In Overholt v. CarMax Auto Superstores California, LLC, 2015 WL 403873 (E.D.Cal. 2015), Judge Burrell granted summary judgment to a car dealer who allegedly had falsely stated that the vehicle was “certified” and allegedly had failed to disclose that the vehicle was prior daily rental.
On December 31, 2011, Plaintiff purchased a used 2010 Jeep Liberty (the “Jeep.”) from CarMax. (Id. ¶ 4.) Plaintiff signed a prior use disclosure form before she purchased the Jeep, which disclosed: “I/We acknowledge the above vehicle’s prior use at the time of delivery as: RENTAL[.] This vehicle was used as a rental car before being purchased by CarMax.” (Id. ¶¶ 11–12.) . . .CarMax maintains a vehicle certification program known as the Certified Quality Inspection, (“CQI”). (Id. ¶ 16.) Plaintiff’s Jeep has undergone and passed a CQI. (Id.)CarMax asserts its statement that Plaintiff’s Jeep was certified does not constitute a misrepresentation since the Jeep had “undergone and passed a certification inspection.” (Ex. 21 (“Collins Decl.”) ¶¶ 5, 6 ECF No. 23–4.) CarMax supports this assertion with the declaration of the Operations Manager (“Collins”) for the CarMax store where Plaintiff purchased her Jeep. Collins declares that by looking at the Vehicle Repair Order History for Plaintiff’s Jeep, he was able to determine it went through and passed the Certified Quality Inspection (“CQI”) process. (Id. ¶¶ 15–16, Ex. 4 “Vehicle Repair Order History”, ECF No. 23–3.)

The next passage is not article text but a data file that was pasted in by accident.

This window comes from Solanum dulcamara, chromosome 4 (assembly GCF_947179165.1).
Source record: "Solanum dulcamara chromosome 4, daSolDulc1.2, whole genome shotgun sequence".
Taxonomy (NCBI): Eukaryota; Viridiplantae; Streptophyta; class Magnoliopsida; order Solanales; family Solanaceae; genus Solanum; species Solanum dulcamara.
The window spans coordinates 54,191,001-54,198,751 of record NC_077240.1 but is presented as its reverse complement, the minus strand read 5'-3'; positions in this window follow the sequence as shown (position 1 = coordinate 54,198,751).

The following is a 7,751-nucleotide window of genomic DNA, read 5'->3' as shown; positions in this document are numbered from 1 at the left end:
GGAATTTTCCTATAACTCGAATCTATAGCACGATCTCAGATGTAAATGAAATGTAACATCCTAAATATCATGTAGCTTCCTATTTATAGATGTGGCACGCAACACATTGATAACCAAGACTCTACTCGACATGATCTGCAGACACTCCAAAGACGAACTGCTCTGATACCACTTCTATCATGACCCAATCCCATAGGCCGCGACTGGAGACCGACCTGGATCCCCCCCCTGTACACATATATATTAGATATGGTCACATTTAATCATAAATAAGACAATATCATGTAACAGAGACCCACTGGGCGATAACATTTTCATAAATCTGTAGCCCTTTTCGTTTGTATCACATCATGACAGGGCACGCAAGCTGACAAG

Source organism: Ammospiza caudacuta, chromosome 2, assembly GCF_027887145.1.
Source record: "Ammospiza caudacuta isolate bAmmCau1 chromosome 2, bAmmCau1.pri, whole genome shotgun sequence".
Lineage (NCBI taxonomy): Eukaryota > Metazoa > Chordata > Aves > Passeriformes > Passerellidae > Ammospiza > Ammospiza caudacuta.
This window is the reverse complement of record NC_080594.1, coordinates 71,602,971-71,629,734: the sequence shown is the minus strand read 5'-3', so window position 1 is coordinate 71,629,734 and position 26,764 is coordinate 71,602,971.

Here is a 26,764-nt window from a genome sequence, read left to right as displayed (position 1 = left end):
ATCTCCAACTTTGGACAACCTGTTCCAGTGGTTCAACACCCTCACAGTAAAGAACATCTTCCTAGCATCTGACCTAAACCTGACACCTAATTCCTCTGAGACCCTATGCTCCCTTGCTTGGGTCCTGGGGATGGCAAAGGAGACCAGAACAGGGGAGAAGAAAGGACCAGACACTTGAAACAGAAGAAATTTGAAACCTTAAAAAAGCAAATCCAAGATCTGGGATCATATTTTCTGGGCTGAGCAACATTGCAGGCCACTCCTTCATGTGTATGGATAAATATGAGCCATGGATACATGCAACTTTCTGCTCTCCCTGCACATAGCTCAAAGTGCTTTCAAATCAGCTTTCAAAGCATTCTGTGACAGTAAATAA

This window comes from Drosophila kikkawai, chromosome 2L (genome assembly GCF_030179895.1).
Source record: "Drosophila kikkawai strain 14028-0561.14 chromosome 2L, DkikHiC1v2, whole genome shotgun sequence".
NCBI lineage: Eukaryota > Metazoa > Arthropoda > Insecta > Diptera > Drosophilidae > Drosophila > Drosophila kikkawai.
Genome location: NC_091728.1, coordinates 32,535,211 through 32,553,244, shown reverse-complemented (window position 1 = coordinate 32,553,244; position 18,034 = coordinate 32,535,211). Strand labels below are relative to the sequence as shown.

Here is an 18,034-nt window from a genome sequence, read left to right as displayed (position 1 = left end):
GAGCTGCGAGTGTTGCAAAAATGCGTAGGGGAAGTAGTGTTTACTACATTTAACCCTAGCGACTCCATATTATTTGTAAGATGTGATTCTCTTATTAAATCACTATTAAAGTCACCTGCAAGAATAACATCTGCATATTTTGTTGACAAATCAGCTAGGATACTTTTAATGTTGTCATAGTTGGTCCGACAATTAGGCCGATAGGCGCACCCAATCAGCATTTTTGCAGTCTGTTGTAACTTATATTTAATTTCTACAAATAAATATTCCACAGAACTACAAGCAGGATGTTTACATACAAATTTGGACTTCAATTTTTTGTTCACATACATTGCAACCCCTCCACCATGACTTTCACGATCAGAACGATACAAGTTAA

The District Court granted summary judgment for the Dealer on Plaintiff’s CLRA and UCL claims arising from the claim that the dealer lied about the vehicle’s “certification”.
Plaintiff responds that there is no requirement for her to have suffered damages to bring these claims, and that in any event she suffered “economic injury” as a result of CarMax’s alleged conduct since “she would not have purchased the vehicle if it had not been certified.” (Opp’n 13:3–4; 13:21; 16:1–3.) A CLRA action requires Plaintiff to demonstrate “some kind of damage” as a result of the unlawful practice. Meyer v. Sprint Spect., 45 Cal.4th 634, 641 (2009) (emphasis added). The UCL also requires “a loss or deprivation of money or property sufficient to qualify as injury.” Kwikset Corp. v. Superior Court, 51 Cal.4th 310, 322 (2011). Section 11713.18(a) (6) of the California Vehicle Code “requires a dealer to provide the buyer with a completed inspection report prior to sale, but the absence of a report does not actually bear on whether the inspection occurred.” Chulick–Perez v. CarMax Auto Superstores Cal., LLC, No. 2:13–cv–2329–TLN–DAD, 2014 WL 6819710, at *5 (E.D.Cal. Dec. 2, 2014). Plaintiff’s assertion that she “would not have purchased the Jeep if it had not been certified,” does not demonstrate that CarMax caused her harm since her claims “ha[ve] no bearing whatsoever on whether the underlying inspection[s] actually happened .” Stelzer v. CarMax Auto Superstores Cal., LLC, No. 13–cv01788–LAB–JMB, 2013 WL 6815029, at *2 (S.D.Cal. Dec. 20, 2013); see also Sigala v. CarMax Auto Superstores, LLC, No. 1:14–cv–01451–SAB, 2014 WL 5823099, at *7 (E.D.Cal. Nov. 10, 2014) (“the lack of [a] … CQI report or checklist [has] … not [been shown to] invalidate the certification of the vehicle.”). Since the Jeep was actually certified, CarMax’s summary judgment motion on these claims is granted.